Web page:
Chemical Found in Red Wine and Dark Chocolate Rejuvenates Cells, Study Finds
A compound in dark chocolate and red wine could help rejuvenate cells, according to a scientific breakthrough.
Researchers from the Universities of Exeter and Brighton have made the sizeable breakthrough on ageing and discovered a way to rejuvenate inactive senescent cells.
They found that they could make the cells both look and behave like younger cells.
The researchers applied compounds called reversatrol analogues, which are chemicals based on a substance naturally found in red wine, dark chocolate, red grapes and blueberries, to cells in culture.
Previous research by the University of Exeter had found that a class of genes called splicing factors are progressively switched off as we age.
But the new study found that applying the reversatrol analogues to the cells caused splicing factors to be switched back on.
Within hours of treatment, older cells had started to divide and had longer telomeres, which are the ‘caps’ on the chromosomes which shorten as we age.
The researchers hope that the breakthrough could lead to therapies that help people age better and without many of degenerative problems people encounter as we get older.
One of the reasons we become more susceptible to disease as we age is that our tissues accumulate senescent cells which are alive but do not grow or function as they should.
Splicing factors ensure genes function as they should, but as we get older they start to work less efficiently or not at all, which restricts the ability of cells to respond to challenges in their environment.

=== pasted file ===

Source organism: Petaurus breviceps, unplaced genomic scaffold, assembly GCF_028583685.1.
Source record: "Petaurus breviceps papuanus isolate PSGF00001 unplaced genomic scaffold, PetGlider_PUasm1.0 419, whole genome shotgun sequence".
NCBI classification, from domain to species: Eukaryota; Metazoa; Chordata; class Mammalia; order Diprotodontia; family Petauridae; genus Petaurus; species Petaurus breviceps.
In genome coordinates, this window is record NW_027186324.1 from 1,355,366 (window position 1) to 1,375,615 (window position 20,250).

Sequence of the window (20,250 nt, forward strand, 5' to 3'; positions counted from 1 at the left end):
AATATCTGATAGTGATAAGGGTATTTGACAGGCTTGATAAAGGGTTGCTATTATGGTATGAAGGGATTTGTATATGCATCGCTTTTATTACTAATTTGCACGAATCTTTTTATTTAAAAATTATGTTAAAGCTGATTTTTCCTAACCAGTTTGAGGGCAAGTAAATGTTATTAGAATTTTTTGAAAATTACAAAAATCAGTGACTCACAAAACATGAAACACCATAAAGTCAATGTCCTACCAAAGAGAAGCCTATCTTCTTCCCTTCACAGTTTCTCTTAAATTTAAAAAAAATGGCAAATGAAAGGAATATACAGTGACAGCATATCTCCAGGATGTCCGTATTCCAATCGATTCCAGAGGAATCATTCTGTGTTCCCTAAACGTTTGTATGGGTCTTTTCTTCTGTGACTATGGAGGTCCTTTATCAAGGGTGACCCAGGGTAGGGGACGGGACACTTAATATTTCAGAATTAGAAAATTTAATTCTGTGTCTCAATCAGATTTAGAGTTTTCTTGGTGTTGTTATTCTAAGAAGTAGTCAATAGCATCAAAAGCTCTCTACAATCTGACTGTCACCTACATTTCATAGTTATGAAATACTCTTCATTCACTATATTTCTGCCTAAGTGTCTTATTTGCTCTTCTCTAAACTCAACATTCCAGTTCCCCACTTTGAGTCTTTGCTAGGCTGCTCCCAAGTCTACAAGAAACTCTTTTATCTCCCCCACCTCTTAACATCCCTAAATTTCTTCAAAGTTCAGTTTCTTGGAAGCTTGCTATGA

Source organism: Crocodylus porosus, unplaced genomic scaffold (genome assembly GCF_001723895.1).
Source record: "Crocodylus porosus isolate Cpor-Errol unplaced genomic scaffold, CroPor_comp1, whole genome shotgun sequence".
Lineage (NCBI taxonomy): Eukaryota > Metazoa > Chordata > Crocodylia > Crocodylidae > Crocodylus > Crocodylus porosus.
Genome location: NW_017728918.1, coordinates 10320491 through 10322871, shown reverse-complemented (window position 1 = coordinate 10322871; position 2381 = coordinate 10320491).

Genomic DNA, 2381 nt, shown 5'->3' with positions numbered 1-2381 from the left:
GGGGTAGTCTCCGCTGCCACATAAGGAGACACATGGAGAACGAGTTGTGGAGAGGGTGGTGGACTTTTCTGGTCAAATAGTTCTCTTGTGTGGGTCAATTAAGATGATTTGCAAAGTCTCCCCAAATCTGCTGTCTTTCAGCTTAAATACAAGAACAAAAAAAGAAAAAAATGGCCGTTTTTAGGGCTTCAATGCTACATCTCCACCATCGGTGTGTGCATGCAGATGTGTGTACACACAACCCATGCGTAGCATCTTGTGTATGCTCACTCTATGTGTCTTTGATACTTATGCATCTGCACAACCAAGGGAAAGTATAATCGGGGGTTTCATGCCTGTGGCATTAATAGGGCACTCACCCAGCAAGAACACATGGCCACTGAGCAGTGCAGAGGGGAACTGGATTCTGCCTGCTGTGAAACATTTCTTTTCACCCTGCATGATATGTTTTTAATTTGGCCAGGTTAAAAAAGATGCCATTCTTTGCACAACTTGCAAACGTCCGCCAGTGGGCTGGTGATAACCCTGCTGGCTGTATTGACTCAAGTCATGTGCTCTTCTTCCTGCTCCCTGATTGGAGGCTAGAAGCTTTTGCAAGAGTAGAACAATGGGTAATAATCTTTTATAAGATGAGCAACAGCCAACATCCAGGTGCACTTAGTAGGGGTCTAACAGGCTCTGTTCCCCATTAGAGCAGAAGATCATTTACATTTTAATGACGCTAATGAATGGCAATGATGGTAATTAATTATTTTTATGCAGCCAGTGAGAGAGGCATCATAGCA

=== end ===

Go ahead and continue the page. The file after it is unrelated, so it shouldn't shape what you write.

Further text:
Senescent cells, which can be found in most organs from older people, also have fewer splicing factors, the researchers explain.
Professor Lorna Harries, Professor of Molecular Genetics at the University of Exeter, said: “This is a first step in trying to make people live normal lifespans, but with health for their entire life.
“Our data suggests that using chemicals to switch back on the major class of genes that are switched off as we age might provide a means to restore function to old cells.”
Harries went on to explain that the research proves that the cells can be treated to regain some features of youth.
Dr Eva Latorre, Research Associate at the University of Exeter, who carried out the experiments was surprised by the extent and rapidity of the changes in the cells.
“When I saw some of the cells in the culture dish rejuvenating I couldn’t believe it. These old cells were looking like young cells. It was like magic,” she said.
“I repeated the experiments several times and in each case the cells rejuvenated. I am very excited by the implications and potential for this research.”